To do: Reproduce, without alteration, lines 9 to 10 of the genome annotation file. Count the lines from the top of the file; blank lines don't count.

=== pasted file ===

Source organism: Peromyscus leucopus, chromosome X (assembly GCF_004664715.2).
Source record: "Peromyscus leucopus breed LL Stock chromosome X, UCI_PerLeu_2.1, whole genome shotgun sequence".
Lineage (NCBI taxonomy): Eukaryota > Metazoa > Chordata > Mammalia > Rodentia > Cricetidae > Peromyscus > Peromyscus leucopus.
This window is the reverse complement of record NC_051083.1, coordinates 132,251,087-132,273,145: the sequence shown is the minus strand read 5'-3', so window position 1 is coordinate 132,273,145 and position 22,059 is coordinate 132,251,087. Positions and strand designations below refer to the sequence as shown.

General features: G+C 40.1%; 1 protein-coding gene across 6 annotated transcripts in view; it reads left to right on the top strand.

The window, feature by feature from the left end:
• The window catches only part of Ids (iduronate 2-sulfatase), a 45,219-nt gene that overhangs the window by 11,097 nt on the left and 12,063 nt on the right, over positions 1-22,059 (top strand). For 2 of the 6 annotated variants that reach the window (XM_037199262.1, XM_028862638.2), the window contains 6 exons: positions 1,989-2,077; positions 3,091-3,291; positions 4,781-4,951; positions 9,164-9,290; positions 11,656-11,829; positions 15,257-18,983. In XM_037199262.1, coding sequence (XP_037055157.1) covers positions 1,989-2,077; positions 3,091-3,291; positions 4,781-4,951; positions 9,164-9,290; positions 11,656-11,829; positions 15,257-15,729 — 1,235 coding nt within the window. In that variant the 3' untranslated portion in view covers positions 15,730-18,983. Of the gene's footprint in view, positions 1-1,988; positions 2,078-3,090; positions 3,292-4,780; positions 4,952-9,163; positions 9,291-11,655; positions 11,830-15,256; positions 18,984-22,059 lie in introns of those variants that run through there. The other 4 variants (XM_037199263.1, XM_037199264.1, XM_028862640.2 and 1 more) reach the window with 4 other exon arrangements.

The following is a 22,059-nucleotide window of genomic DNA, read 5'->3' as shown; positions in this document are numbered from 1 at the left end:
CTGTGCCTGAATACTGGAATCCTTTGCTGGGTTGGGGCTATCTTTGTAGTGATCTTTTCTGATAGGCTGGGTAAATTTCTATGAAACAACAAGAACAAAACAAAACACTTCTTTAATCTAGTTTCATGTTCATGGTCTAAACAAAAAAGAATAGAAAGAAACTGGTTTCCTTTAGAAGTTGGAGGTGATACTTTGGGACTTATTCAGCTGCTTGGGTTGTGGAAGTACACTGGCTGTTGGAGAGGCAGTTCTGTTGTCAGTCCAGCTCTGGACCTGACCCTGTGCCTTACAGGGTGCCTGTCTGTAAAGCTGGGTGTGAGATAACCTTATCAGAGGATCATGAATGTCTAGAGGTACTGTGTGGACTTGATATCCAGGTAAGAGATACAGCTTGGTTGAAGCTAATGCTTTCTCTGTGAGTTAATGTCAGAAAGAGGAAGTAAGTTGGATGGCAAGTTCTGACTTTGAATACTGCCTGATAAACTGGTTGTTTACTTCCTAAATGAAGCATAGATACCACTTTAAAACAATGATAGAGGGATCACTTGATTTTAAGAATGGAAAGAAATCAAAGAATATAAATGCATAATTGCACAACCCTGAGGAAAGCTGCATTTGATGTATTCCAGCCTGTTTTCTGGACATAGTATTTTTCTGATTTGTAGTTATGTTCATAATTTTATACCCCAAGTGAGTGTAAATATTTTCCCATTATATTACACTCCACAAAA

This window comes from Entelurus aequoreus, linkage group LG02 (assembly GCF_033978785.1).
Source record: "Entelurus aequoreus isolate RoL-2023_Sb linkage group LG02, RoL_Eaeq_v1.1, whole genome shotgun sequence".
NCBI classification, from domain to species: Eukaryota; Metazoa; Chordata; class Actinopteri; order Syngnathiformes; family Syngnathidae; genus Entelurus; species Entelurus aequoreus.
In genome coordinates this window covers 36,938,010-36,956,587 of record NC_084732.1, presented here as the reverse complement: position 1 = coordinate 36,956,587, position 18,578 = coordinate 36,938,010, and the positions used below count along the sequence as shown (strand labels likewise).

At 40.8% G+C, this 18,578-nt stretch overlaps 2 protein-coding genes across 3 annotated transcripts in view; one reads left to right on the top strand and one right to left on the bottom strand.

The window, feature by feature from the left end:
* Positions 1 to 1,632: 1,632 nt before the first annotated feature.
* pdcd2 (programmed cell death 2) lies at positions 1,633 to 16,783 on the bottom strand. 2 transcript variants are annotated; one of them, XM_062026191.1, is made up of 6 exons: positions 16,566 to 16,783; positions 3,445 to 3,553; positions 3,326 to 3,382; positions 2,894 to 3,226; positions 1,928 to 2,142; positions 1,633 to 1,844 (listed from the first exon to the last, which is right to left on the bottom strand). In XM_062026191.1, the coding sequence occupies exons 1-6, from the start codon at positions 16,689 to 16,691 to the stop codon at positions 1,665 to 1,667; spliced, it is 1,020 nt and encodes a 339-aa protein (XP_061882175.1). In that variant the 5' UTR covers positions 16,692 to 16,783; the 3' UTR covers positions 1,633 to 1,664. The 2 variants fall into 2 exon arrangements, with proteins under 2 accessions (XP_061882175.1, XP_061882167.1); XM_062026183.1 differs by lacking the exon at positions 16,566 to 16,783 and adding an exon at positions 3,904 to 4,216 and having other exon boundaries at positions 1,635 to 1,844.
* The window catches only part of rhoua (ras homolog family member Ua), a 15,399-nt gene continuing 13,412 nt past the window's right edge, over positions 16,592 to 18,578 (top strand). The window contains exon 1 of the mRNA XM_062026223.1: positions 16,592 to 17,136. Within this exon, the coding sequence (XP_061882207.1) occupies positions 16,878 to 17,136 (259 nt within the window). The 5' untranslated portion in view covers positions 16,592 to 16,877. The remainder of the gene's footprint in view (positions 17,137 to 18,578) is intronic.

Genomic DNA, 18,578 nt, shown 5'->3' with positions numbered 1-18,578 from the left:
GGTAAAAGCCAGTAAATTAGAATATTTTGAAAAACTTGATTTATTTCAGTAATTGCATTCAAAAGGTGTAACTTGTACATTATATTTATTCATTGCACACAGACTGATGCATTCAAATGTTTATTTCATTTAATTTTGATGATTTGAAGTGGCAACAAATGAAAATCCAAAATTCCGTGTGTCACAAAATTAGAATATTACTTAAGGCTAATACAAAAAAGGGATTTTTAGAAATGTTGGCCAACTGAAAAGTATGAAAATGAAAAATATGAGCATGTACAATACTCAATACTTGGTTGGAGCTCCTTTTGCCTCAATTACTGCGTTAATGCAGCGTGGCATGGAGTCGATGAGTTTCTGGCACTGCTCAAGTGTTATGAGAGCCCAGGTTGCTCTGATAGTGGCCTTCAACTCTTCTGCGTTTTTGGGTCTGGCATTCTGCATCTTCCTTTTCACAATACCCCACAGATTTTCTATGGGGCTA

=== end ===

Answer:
CTGTGCCTGAATACTGGAATCCTTTGCTGGGTTGGGGCTATCTTTGTAGTGATCTTTTCTGATAGGCTGGGTAAATTTCTATGAAACAACAAGAACAAAACAAAACACTTCTTTAATCTAGTTTCATGTTCATGGTCTAAACAAAAAAGAATAGAAAGAAACTGGTTTCCTTTAGAAGTTGGAGGTGATACTTTGGGACTTATTCAGCTGCTTGGGTTGTGGAAGTACACTGGCTGTTGGAGAGGCAGTTCTGTTGTCAGTCCAGCTCTGGACCTGACCCTGTGCCTTACAGGGTGCCTGTCTGTAAAGCTGGGTGTGAGATAACCTTATCAGAGGATCATGAATGTCTAGAGGTACTGTGTGGACTTGATATCCAGGTAAGAGATACAGCTTGGTTGAAGCTAATGCTTTCTCTGTGAGTTAATGTCAGAAAGAGGAAGTAAGTTGGATGGCAAGTTCTGACTTTGAATACTGCCTGATAAACTGGTTGTTTACTTCCTAAATGAAGCATAGATACCACTTTAAAACAATGATAGAGGGATCACTTGATTTTAAGAATGGAAAGAAATCAAAGAATATAAATGCATAATTGCACAACCCTGAGGAAAGCTGCATTTGATGTATTCCAGCCTGTTTTCTGGACATAGTATTTTTCTGATTTGTAGTTATGTTCATAATTTTATACCCCAAGTGAGTGTAAATATTTTCCCATTATATTACACTCCACAAAA

This window comes from Entelurus aequoreus, linkage group LG02 (assembly GCF_033978785.1).